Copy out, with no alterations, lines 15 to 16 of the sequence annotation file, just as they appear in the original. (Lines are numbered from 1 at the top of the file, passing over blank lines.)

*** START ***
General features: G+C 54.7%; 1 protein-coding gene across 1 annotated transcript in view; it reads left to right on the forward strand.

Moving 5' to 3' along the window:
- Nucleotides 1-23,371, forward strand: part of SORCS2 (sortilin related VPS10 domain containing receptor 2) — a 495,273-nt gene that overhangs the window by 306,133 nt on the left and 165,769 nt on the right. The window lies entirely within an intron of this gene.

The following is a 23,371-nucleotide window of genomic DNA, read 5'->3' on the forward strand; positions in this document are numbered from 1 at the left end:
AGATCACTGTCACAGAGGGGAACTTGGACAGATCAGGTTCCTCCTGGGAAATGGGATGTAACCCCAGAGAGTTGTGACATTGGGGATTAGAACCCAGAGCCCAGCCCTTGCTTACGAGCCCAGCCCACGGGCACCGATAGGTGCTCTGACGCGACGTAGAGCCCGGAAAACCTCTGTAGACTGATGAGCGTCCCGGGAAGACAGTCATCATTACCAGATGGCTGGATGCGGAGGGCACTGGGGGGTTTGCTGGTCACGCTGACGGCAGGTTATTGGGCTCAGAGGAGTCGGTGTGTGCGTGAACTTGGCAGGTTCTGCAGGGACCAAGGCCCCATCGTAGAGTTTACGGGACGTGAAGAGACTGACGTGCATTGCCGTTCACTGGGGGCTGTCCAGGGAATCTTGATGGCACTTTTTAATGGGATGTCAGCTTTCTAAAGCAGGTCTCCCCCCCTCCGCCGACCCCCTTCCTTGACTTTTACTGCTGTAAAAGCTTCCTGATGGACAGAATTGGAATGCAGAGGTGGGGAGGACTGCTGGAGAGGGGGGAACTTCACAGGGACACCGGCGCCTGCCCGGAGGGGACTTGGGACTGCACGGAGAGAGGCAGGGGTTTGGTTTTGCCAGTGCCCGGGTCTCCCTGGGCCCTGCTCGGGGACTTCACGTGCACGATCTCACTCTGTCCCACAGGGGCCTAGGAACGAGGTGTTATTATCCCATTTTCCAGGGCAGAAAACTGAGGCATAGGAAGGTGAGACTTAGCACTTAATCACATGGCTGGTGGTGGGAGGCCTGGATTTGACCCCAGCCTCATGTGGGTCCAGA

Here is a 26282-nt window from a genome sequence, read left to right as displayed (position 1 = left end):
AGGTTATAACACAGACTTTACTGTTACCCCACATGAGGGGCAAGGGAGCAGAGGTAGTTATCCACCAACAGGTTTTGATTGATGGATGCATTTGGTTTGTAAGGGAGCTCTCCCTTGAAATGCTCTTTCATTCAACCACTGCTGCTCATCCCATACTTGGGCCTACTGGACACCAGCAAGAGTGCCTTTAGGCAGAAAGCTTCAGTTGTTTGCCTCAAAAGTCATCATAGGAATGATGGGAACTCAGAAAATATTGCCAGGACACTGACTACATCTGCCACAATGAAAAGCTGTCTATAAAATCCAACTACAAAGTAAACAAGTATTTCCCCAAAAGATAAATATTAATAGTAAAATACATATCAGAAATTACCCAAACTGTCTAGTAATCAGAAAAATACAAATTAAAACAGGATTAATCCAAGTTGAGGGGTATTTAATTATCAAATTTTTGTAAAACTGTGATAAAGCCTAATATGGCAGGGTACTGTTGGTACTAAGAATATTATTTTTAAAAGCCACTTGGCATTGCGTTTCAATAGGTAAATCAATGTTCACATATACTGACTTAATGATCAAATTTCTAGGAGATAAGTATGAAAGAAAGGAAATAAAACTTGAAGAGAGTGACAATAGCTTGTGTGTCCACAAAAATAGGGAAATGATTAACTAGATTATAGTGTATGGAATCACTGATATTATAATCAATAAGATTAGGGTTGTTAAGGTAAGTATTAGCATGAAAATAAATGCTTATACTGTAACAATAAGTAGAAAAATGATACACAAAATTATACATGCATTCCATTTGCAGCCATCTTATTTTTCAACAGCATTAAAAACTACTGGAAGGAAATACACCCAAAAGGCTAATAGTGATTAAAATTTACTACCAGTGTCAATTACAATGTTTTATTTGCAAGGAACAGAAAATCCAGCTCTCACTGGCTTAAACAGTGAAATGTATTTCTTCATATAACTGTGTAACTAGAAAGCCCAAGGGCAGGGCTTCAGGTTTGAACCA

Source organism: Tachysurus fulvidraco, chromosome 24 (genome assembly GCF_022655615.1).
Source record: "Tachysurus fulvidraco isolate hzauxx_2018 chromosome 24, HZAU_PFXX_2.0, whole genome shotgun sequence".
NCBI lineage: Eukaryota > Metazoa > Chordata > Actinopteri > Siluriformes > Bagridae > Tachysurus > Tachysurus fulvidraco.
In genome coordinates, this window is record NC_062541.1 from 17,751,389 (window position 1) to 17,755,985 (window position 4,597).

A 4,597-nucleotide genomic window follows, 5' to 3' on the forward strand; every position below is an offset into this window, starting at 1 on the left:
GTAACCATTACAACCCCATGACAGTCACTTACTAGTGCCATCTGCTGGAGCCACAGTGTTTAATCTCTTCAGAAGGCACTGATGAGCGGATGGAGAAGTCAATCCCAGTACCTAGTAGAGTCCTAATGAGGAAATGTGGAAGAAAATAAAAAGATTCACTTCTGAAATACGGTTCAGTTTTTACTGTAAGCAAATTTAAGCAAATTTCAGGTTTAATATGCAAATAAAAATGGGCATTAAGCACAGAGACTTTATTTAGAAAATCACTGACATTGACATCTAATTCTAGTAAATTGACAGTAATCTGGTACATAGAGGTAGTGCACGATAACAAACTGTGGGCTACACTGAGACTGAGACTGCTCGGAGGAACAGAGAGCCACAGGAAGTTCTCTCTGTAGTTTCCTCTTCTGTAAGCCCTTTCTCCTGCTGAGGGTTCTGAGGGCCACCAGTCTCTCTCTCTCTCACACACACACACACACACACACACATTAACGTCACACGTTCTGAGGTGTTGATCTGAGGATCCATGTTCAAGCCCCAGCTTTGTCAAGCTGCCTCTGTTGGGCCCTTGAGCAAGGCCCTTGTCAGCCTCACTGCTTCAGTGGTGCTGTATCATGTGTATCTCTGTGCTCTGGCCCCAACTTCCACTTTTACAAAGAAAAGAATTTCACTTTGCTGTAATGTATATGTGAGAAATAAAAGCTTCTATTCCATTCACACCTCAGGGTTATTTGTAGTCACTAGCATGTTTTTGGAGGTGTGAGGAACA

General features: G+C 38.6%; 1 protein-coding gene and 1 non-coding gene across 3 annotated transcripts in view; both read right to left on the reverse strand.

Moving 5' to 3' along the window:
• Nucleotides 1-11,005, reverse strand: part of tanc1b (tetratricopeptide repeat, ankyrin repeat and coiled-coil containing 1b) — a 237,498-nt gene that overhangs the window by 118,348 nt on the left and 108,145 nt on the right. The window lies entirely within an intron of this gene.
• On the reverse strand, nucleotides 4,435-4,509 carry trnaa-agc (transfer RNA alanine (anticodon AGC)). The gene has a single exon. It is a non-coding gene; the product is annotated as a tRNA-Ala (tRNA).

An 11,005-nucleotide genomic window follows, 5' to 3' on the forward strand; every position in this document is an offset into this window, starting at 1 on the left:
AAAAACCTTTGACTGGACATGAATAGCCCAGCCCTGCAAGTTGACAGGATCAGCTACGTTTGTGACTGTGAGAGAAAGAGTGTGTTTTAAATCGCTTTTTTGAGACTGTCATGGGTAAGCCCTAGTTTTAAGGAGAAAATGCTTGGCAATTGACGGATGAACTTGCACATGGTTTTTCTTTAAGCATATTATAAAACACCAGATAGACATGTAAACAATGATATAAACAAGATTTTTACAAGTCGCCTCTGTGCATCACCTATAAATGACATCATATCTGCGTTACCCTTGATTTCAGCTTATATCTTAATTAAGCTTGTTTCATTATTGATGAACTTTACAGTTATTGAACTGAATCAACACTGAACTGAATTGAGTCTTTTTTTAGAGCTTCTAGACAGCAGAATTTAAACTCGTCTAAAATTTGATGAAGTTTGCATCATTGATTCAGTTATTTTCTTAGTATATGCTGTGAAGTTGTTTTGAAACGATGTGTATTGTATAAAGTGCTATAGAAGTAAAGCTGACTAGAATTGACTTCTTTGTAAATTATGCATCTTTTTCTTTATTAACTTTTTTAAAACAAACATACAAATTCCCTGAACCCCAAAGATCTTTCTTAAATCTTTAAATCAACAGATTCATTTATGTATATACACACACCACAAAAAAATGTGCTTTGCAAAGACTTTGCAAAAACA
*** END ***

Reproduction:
Moving 5' to 3' along the window:
• Nucleotides 1-11,005, reverse strand: part of tanc1b (tetratricopeptide repeat, ankyrin repeat and coiled-coil containing 1b) — a 237,498-nt gene that overhangs the window by 118,348 nt on the left and 108,145 nt on the right. The window lies entirely within an intron of this gene.